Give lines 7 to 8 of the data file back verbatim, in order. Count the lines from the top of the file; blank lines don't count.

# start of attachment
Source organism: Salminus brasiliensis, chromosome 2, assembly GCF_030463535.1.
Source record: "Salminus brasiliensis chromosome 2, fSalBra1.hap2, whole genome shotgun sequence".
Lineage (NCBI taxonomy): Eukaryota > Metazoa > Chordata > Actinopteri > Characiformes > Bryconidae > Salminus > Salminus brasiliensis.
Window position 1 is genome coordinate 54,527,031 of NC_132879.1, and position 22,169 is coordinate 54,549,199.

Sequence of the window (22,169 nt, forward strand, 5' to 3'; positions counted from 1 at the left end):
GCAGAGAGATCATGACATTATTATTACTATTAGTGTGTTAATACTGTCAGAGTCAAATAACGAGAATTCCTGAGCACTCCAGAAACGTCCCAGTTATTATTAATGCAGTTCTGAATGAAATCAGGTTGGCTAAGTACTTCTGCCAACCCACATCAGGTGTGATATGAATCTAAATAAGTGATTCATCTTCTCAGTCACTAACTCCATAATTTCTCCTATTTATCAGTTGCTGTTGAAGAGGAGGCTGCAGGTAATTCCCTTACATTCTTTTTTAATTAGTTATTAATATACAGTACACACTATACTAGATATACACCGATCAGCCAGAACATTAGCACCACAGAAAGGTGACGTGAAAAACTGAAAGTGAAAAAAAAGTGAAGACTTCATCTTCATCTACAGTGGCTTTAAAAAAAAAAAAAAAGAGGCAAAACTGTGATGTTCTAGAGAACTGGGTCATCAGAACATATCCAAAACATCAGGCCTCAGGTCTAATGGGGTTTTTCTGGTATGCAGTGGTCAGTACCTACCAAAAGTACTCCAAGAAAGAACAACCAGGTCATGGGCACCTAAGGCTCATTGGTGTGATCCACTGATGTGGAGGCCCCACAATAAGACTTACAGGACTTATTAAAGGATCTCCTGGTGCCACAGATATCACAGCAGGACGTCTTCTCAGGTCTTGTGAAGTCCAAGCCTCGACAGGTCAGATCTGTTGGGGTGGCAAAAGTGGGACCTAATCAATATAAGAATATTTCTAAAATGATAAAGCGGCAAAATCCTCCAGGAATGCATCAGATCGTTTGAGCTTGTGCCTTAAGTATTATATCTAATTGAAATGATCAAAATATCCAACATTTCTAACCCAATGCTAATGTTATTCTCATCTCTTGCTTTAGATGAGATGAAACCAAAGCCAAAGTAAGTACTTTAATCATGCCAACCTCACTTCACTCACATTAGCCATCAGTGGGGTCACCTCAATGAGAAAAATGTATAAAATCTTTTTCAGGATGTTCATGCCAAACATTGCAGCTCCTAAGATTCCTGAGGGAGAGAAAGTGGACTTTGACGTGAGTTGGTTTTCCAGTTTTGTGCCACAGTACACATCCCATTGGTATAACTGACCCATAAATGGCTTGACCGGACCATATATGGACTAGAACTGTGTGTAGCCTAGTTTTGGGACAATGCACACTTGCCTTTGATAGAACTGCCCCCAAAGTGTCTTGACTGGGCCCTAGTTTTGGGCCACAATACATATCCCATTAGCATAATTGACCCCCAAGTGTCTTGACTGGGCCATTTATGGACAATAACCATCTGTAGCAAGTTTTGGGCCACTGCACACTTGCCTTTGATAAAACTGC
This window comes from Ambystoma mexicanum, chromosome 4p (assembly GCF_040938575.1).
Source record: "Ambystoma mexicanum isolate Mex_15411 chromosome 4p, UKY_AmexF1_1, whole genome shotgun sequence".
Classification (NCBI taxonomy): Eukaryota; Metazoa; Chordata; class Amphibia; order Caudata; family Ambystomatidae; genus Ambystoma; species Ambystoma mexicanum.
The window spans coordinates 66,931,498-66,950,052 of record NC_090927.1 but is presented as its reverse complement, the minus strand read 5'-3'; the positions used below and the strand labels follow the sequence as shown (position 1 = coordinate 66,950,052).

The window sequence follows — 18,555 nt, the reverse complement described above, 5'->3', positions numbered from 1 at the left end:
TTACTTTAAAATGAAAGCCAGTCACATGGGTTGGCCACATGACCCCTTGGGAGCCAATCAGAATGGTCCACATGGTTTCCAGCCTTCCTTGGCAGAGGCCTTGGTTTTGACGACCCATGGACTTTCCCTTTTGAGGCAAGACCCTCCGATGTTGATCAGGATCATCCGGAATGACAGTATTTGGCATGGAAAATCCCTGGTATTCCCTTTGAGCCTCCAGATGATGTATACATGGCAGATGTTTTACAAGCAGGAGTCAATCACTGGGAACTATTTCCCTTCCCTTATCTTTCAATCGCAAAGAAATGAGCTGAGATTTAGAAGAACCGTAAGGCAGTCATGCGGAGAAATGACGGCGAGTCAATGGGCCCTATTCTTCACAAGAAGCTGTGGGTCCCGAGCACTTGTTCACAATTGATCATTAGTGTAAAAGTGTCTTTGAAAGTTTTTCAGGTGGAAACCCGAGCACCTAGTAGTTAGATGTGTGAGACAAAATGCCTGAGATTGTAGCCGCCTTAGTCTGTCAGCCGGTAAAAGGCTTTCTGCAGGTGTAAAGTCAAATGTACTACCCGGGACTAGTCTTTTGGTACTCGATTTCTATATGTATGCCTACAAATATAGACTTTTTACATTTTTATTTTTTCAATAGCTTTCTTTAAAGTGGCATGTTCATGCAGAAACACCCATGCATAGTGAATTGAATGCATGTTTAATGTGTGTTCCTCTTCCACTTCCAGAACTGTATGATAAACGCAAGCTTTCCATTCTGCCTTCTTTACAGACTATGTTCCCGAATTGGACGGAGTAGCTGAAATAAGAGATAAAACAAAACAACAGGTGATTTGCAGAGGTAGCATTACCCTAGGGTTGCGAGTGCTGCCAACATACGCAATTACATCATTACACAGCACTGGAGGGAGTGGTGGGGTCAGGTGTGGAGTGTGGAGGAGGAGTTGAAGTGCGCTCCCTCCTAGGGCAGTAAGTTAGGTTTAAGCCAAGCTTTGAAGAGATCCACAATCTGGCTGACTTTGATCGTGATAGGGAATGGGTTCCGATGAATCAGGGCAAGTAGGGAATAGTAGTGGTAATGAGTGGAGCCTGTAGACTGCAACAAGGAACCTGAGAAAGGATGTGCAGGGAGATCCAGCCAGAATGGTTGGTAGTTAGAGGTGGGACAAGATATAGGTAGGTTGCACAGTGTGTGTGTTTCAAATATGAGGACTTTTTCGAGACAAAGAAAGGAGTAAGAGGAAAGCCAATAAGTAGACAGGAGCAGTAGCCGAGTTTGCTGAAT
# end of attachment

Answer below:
This window comes from Ambystoma mexicanum, chromosome 4p (assembly GCF_040938575.1).
Source record: "Ambystoma mexicanum isolate Mex_15411 chromosome 4p, UKY_AmexF1_1, whole genome shotgun sequence".